The animal health industry is dynamic, constantly shifting due to both internal and external forces. But with all of the headlines, it can be difficult to see the forest for the trees and understand what will stick.
Chris Kelly and David Thill, publisher and editor, respectively, of the veterinary industry newsletter The Fountain Report, picked the most notable news and trends from the past year and offer their analysis on how these developments will impact veterinary professionals.
Pet owners continue to spend more on their pets, even under pressure from inflation.
The animal health industry remains healthy and growing,1 driven by the human-animal bond. The COVID-19 pandemic did nothing to slow down the growth. Rather, it increased it as fewer people surrendered their adopted pets. This strengthening of the human-animal bond, coupled with the increasing lifespan of pets, made for a very positive year in 2021. Most pharmaceutical manufacturers had record growth, driven by the U.S. market’s increasing focus on pets, with higher pet owner compliance on both parasiticide and chronic medication recommendations from their veterinarians.
Veterinary practices also had positive numbers,2 as people working from home saw behaviors in their pets they didn’t fully understand, leading to an increase in visits. And even as inflation kicked in during the second half of the year in a more visible manner, that didn’t slow down the growth. Pet owners, especially the largest pet-owning demographic of millennials and members of Generation Z, continued to put their pets first. They spent more to make sure their pets had the medical care they needed, and they bought premium and natural food and snacks,3 mimicking the choices they make for themselves. Given growth and opportunities to operate more efficiently, the industry continues to be a favorite of the investment community.
Schools are planning to open new veterinary colleges, but the industry still faces a major projected shortfall of veterinary professionals in the coming decade.
Driven by increasing demand from pet owners during the pandemic, veterinary practices have been struggling to keep up, and there is clearly a shortage of companion animal veterinarians across the United States. An estimated 2,000 veterinarians retire every year, while we add approximately 2,600 veterinarians who recently graduated and enter the workforce, for a net gain of 600 annually. That in itself is not enough to meet current demand, and the situation is even more urgent as some veterinarians struggling to find a proper work-life balance amid rising demand for their services are simply leaving the profession. The good news is that new veterinary schools are opening4 and established schools are adding spots,5 although we will still fall well short of the predicted demand for veterinary care over the next few years and beyond.6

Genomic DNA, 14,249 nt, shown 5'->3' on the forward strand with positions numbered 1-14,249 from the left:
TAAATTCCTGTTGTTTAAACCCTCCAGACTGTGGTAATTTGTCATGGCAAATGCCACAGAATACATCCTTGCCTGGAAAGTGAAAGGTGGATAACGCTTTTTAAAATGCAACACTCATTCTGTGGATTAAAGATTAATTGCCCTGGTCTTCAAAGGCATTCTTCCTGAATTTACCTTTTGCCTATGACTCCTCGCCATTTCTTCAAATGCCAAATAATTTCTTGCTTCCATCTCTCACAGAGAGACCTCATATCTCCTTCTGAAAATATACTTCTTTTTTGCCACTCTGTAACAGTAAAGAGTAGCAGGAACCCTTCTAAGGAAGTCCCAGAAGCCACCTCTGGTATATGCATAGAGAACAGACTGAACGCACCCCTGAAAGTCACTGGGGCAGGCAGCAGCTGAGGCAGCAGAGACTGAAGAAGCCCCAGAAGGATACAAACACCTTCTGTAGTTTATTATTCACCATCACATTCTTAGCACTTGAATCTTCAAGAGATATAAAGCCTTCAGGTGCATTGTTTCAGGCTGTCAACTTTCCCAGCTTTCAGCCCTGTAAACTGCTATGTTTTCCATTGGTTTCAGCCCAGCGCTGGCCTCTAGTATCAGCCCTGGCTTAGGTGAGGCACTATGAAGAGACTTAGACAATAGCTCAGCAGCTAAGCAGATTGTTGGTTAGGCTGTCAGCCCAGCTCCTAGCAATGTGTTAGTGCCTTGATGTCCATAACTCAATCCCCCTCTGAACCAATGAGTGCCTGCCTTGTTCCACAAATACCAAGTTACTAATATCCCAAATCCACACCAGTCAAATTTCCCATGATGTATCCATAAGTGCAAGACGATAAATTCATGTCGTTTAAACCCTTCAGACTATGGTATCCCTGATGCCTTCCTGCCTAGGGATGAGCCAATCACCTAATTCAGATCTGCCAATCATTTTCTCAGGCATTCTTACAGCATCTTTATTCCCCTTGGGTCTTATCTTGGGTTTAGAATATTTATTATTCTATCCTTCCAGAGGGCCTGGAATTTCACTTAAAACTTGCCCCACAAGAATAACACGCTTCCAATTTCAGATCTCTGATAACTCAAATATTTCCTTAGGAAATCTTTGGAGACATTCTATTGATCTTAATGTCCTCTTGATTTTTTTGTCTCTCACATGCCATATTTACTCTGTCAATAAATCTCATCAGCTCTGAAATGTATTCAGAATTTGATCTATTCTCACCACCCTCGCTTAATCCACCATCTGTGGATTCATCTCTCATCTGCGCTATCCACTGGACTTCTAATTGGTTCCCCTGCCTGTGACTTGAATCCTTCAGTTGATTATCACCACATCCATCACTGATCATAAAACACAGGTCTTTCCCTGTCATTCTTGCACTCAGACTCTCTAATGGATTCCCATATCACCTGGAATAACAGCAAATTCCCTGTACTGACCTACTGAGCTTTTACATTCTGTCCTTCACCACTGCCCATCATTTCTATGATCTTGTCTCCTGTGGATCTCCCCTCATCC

Amid high demand for pet care and ongoing labor shortages, the industry is looking for new solutions to ease the pressure on veterinary teams.
The pandemic exposed several weaknesses in veterinary practices, even amid the heroic efforts of many individuals across the profession. Staffing issues remained front and center, with many practice employees dealing with children unable to attend school or immunocompromised relatives at home, meaning every day could be a challenge just to get out the door. On top of this, many practices continued curbside care, which presented its own challenges.